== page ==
I once met a beer-guzzling goat like the one in Wiman’s poem. His name was Clay Henry, and he was elected the honorary mayor of Lajitas, Texas in 1986. But my deeper resonance with “The Preacher Addresses the Seminarians” lies in my identity as a seminary dropout who backdoored his way into the preaching life.
A first-person narration like this one shouldn’t be able to pull off such clarity and personality while freighted with such dense diction and imagery, but Wiman’s artfulness is rooted in a rugged handiness with language. Like Shakespeare’s, Wiman’s neologisms—“gluefutured”, “churchcurdled”, “unthunder”—seem simultaneously old hand and wholly new. The almost nonsense playfulness (“hominy homilies, dipstick doxology”) hammers home the thunking cynicism present from the first line.
Indeed, the poem’s gloomily rehashed liturgy leaves the imagined audience of bright-eyed seminarians viewing the narrator as a cautionary tale. They pity him; they picture how they will avoid ending up like him. The rhetoric of the second half of the poem, though, allows no differentiation, no distance, no escape. The speaker blocks any sidestep into unthinking optimism, what Bonhoeffer called “cheap grace.”
Before the students can hold forth from the pulpit, they must reckon with the necessity of their own failure and the twitching, writhing goat that watches them die.
“The Preacher Addresses the Seminarians,” by Christian Wiman
I tell you it’s a bitch existence some Sundays
and it’s no good pretending you don’t have to pretend,
don’t have to hitch up those gluefutured nags Hope and Help
and whip the sorry chariot of yourself
toward whatever hell your heaven is on days like these.
I tell you it takes some hunger heaven itself won’t slake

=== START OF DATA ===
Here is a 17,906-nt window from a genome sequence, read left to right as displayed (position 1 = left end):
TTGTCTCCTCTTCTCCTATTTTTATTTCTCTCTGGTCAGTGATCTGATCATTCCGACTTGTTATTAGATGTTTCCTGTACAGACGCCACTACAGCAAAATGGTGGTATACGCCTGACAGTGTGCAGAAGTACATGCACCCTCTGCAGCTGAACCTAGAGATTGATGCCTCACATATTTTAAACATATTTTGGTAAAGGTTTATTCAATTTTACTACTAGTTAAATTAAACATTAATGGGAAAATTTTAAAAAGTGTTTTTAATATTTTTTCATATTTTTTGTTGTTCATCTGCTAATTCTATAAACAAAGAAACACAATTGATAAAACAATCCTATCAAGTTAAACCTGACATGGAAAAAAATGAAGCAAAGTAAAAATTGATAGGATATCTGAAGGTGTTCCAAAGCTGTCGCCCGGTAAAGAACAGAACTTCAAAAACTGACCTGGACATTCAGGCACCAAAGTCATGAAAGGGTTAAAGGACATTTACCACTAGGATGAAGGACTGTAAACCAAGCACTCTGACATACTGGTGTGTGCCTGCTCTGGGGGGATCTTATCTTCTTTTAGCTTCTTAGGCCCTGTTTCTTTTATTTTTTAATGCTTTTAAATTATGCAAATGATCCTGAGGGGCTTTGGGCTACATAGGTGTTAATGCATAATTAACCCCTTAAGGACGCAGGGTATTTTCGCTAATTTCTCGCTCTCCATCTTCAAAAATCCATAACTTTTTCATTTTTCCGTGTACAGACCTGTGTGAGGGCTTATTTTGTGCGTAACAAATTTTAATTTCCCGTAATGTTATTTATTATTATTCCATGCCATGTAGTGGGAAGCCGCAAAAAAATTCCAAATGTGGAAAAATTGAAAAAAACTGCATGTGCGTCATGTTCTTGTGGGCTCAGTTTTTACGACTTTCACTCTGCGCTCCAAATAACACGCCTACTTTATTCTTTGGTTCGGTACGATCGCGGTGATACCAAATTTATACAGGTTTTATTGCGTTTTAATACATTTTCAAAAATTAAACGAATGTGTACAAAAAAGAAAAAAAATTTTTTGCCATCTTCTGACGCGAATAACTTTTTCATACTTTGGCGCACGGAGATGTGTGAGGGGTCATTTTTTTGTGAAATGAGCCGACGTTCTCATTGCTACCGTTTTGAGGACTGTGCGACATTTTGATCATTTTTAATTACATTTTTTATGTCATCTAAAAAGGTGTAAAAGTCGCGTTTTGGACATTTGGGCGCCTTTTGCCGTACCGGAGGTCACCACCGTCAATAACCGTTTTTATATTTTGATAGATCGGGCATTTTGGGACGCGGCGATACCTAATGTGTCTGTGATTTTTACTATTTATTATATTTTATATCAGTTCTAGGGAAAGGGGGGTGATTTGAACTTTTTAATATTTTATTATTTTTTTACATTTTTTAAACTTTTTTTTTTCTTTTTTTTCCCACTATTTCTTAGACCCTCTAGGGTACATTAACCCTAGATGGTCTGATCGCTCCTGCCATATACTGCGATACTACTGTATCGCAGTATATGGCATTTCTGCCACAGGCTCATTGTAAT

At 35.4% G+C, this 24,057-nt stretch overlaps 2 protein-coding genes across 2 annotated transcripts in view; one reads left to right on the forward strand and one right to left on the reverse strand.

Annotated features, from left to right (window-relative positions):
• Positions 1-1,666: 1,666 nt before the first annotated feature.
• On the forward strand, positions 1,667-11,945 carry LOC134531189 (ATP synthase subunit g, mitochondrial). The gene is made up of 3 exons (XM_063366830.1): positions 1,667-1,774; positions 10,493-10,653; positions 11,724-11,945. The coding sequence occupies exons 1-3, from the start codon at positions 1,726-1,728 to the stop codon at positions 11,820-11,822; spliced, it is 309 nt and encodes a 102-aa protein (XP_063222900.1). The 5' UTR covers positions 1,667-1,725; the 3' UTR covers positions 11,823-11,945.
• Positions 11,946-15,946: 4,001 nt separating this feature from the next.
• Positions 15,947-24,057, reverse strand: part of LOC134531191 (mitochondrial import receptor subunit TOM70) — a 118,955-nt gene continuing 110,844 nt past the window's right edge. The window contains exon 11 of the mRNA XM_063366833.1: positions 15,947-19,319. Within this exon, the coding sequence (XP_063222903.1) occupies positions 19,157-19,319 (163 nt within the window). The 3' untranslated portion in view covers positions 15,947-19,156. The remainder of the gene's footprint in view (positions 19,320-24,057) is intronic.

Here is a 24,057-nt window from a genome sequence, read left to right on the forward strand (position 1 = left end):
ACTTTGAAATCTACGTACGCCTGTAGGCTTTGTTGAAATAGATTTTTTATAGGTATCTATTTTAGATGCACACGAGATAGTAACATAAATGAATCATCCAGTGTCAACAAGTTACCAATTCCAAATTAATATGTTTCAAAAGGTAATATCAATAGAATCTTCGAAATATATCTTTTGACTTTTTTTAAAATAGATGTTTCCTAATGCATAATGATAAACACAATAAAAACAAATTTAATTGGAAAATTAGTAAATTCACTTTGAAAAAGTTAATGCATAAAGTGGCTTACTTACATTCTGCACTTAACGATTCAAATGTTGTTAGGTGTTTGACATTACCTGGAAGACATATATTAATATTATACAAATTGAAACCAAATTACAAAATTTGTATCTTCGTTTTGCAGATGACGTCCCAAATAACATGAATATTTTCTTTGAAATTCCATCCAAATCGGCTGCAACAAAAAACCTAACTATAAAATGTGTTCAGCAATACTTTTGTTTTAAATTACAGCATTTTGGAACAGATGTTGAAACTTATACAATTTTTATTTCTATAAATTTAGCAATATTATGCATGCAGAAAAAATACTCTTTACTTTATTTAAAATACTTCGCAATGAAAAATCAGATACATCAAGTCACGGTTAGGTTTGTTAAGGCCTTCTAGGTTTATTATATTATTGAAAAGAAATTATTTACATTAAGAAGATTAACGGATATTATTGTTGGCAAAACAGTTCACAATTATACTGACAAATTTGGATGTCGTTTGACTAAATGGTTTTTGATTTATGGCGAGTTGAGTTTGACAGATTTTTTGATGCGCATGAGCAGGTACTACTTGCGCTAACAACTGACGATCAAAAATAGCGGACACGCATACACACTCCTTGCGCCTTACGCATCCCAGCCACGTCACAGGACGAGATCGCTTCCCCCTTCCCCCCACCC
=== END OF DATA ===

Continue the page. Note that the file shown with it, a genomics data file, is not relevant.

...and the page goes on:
to be so twitchingly intent on the pretty organist’s pedaling,
so lizardly alert to the curvelessness of her choir robe.
Here it comes, brothers and sisters, the confession of sins,
hominy hominy, dipstick doxology, one more churchcurdled hymn
we don’t so much sing as haunt: grounded altos, gear-grinding tenors,
three score and ten gently bewildered men lip-synching along.
You’re up, pastor. Bring on the unthunder. Some trickle-piss tangent
to reality. Some bit of the gospel grueling out of you.
I tell you sometimes mercy means nothing
but release from this homiletic hologram, a little fleshstep
sideways, as it were, setting passion on autopilot (as if it weren’t!)
to gaze out in peace at your peaceless parishioners:
boozeglazes and facelifts, bad mortgages, bored marriages,
making a kind of masonry in faces at once specific and generic,
and here and there that rapt famished look that leaps
from person to person, year to year, like a holy flu.
All these little crevices into which you’ve crawled
like a chubby plumber with useless tools:
Here, have a verse for your wife’s death.
Here, have a death for your life’s curse.
I tell you some Sundays even the children’s sermon
—maybe especially this—sharks your gut
like a bite of tin some beer-guzzling goat
either drunkenly or mistakenly decides to sample.
I know what you’re thinking. Christ’s in this.
He’ll get to it, the old cunner, somewhere somehow
there’s the miracle meat, the aurora borealis blood,
every last atom compacted to a grave
and the one thing that every man must lose to save.
Well, friends, I’m here to tell you two things today.
First, though this is not, for me, one of those bilious abrading days,
though in fact I stand before you in a rage of faith
and have all good hope that you will all go help
untold souls back into their bodies,
ease the annihilating No above which they float,
the truth is our only savior is failure.
Which brings me to the second thing: that goat.
It was real. It is, as is usually the case, the displacement of agency
that is the lie. It was long ago, Mexico, my demon days:
It was a wager whose stakes I failed to appreciate.
He tottered. He flowered. He writhed time to a fraught quiet,
and kicked occasionally, and lay there twitching, watching me die.